If you’ve recently found yourself in front of the bathroom mirror, horrified at an errant grey hair that has appeared overnight and remedied the situation by yanking it from your scalp before its neighbours get any bright ideas, then spare a thought for the UK’s population as a whole. As a nation, we’re greying on a huge scale.

There were 65.1 million people in the UK in 2015 according to National Statistics, up by 15.8% on 1975, when there were 56.2 million. This is largely down to increasing longevity — growth in the number of over-65s stands at 46.8%, far outstripping overall population growth.  In 1975, there were 7.9 million people aged 65+; today there are 11.6 million. Only 529,100 people had made it to age 85 in 1975, just over a third of today’s 1.5 million.

17.8% of everyone living in the UK today is at least 65 and 2.3% are at least 85; in 1975, these figures were 14.1% and 0.9%, respectively.

The rise in the number of people aged 85+ over the past 40 years has been the equivalent of adding the population of modern-day Fiji to the UK’s, with room for over three Monacos besides.

Buckingham Palace Birthday Card Boom

National Statistics also publishes data on those it dubs “the very old” (ever the charmers, those statisticians). Between 2002 and 2014, the number of people aged 90+ has increased from 384,990 to 550,820, while the number of people aged 105+ has more than doubled, from 340,000 to 780,000.

Better medical care means despite having more numerous and more complex conditions, people are living longer than ever. Meanwhile, peering back through a fug of cigarette smoke to 1974, over half of men aged 16+ smoked, as did over 40% of women. By 2013, only 22% of men and 17% of women still puffed away. A shift in the UK economy from manufacturing and industry to one based more on services has cut the number of people employed in riskier occupations, such as coal mining, where the risk of early death comes not just at work but also afterwards through illnesses such as coal workers’ pneumoconiosis (black lung). For those still in such jobs, health and safety legislation has come on leaps and bounds. Retail staff may endure the occasional assault on their eardrums from an irate customer and office workers’ thumbs may fall victim to a rogue stapler, but these are unpleasant workplace hazards, not life-limiting ones.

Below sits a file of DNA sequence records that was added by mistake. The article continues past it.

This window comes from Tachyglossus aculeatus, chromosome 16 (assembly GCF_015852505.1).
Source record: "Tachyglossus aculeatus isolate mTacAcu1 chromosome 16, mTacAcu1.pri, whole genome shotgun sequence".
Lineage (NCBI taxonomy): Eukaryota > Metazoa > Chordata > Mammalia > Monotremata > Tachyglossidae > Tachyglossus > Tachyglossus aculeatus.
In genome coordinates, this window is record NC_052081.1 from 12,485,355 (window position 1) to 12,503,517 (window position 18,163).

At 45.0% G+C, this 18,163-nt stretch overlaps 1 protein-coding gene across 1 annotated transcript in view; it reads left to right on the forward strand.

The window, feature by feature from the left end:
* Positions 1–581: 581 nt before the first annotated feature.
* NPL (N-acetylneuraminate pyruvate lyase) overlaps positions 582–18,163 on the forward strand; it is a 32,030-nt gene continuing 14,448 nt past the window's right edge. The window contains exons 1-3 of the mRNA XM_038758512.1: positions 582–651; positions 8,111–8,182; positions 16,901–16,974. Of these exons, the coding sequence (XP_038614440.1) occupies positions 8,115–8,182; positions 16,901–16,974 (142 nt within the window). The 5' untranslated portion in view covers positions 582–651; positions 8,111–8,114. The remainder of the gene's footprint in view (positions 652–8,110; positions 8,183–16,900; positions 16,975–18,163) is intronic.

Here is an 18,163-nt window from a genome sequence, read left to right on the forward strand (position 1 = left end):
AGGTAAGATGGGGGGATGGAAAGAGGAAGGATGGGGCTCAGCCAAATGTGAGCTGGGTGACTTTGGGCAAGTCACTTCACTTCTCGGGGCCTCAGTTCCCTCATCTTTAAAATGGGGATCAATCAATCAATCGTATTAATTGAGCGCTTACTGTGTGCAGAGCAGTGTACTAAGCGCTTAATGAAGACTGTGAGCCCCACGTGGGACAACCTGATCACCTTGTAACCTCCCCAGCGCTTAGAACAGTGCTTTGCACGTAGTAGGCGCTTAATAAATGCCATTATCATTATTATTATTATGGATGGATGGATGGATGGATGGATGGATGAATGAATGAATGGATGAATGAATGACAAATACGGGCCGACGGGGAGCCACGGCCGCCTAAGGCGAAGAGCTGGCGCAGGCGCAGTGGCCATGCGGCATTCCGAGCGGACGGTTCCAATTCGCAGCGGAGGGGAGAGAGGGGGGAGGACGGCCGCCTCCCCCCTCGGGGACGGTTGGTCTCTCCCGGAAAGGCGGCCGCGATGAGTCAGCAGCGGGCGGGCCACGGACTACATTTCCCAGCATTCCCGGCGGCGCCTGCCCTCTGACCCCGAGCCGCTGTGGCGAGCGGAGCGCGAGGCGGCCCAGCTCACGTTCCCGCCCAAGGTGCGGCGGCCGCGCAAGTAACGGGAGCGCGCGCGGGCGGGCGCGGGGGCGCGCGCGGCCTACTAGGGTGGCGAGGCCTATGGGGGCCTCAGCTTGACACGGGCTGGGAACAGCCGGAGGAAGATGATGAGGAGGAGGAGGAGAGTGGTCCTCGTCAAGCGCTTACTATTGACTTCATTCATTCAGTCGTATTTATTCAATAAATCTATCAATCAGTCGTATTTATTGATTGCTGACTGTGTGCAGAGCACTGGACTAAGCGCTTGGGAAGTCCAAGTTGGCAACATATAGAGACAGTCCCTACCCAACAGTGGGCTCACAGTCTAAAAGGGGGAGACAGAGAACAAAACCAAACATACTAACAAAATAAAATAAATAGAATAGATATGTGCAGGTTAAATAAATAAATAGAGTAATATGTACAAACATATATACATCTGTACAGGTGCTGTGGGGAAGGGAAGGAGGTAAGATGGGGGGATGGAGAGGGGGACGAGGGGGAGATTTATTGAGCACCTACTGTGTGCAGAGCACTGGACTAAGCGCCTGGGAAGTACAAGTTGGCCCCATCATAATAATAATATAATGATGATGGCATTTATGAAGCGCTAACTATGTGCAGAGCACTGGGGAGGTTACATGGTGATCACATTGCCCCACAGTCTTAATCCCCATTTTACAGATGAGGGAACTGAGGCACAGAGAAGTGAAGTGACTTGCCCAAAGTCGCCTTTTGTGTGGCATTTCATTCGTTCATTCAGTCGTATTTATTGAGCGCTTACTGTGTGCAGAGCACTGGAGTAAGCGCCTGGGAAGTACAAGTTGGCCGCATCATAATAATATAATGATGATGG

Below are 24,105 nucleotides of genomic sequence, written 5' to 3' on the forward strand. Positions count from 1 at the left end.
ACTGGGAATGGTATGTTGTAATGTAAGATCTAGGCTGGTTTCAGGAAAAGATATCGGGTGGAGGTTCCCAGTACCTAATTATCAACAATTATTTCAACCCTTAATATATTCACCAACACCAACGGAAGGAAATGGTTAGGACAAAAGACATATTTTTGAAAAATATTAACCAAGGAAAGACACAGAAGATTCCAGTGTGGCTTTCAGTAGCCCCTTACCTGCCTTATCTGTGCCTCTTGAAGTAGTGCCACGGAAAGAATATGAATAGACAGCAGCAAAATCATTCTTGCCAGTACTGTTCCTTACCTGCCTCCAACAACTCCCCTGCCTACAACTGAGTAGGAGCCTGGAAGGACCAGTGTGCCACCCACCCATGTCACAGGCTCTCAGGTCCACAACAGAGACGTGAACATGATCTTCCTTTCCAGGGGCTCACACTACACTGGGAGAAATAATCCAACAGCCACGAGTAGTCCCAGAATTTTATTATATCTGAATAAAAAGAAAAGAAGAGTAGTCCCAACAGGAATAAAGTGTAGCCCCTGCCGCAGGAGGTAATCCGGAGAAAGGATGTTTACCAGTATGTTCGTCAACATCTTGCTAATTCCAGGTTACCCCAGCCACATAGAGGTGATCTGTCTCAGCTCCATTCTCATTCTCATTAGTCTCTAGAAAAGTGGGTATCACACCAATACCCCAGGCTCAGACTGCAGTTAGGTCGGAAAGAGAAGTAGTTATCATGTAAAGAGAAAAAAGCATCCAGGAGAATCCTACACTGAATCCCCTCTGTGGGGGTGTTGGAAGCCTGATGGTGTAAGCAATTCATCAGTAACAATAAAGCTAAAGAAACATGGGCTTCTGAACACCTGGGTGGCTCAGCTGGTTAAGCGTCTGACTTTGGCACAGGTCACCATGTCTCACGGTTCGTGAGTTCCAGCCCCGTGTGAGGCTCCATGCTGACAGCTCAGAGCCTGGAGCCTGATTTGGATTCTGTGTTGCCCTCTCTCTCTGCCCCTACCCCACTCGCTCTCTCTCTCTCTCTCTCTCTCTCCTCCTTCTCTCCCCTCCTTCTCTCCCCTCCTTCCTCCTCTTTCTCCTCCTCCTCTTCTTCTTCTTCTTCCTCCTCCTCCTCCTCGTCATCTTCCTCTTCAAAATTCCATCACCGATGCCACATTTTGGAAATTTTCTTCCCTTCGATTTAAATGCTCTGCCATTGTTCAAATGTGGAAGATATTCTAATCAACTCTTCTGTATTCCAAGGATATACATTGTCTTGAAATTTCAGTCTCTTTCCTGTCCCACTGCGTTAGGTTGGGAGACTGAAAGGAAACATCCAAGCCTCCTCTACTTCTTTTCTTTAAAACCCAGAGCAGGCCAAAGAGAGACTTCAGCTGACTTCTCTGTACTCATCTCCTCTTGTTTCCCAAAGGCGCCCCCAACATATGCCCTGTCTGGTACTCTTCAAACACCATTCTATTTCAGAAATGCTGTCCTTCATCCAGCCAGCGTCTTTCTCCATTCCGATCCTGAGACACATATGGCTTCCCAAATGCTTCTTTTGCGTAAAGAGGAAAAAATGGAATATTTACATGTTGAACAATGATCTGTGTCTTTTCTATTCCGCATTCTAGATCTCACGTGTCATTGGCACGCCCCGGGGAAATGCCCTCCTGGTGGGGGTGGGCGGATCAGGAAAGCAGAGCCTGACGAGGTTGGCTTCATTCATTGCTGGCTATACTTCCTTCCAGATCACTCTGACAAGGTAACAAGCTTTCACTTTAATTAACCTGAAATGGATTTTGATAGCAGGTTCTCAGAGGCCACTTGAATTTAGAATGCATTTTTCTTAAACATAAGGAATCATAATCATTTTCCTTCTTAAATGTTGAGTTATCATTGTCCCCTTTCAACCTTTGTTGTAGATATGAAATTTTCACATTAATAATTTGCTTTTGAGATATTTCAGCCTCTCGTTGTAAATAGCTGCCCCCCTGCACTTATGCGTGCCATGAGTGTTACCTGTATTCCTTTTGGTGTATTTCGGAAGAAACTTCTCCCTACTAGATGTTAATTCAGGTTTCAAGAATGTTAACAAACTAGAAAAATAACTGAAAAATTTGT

The population will continue to age. By 2055, there will be 78.8 million people in the UK; 20.1 million will be at least 65. 6.8% of the population will be 85+ by 2055, with the total number having increased by 250.3% on 2015.

Resultantly, on the way up are the cost of the state pension and the age at which people are eligible for it, demand for social care, and replacements for worn out joints; on the way down is the proportion of working-age people to pay for all of these things.

In 2015, 56.8% of the population were aged 20 to 64 (a rough definition of ‘working age’, taking into account education and training in earlier years); by 2055, this figure will be 52.4%. Even taking into account the increased state pension age (SPA) and including people aged 20 to 69, it still only comes to 57.8% of the population. As the workforce shrinks, so too does the possibility for economic expansion. More adults drawing down savings to fund retirement will see the rate of saving fall, which can put upward pressure on interest rates. The UK economy, so reliant on debt-fuelled consumer spending, could falter, especially as older adults consume less than their younger counterparts anyway.

An ageing population has to be cared for, but a dearth of supply and soaring demand has plunged UK social care into crisis. The Government’s recent pledge to allow councils to hike council tax to raise up to £2bn towards the cost of care in their area is just a sticking plaster. A lifetime cap on the cost of adult social care has been pushed back because of costs. Even so, residential care is not cheap and, as people live longer and their savings dwindle (older people in England must fund their own care if they have assets above £23,250), the state increasingly steps in already.

The new National Living Wage (NLW) — while a boon for the careworkers so often earning the least per hour — is causing employers in the sector sleepless nights. According to the Local Government Association, the new £9 an hour minimum wage promised to workers by 2020 will come with a £1bn  price tag for the care sector — a fourteenth of 2014’s entire adult social care bill.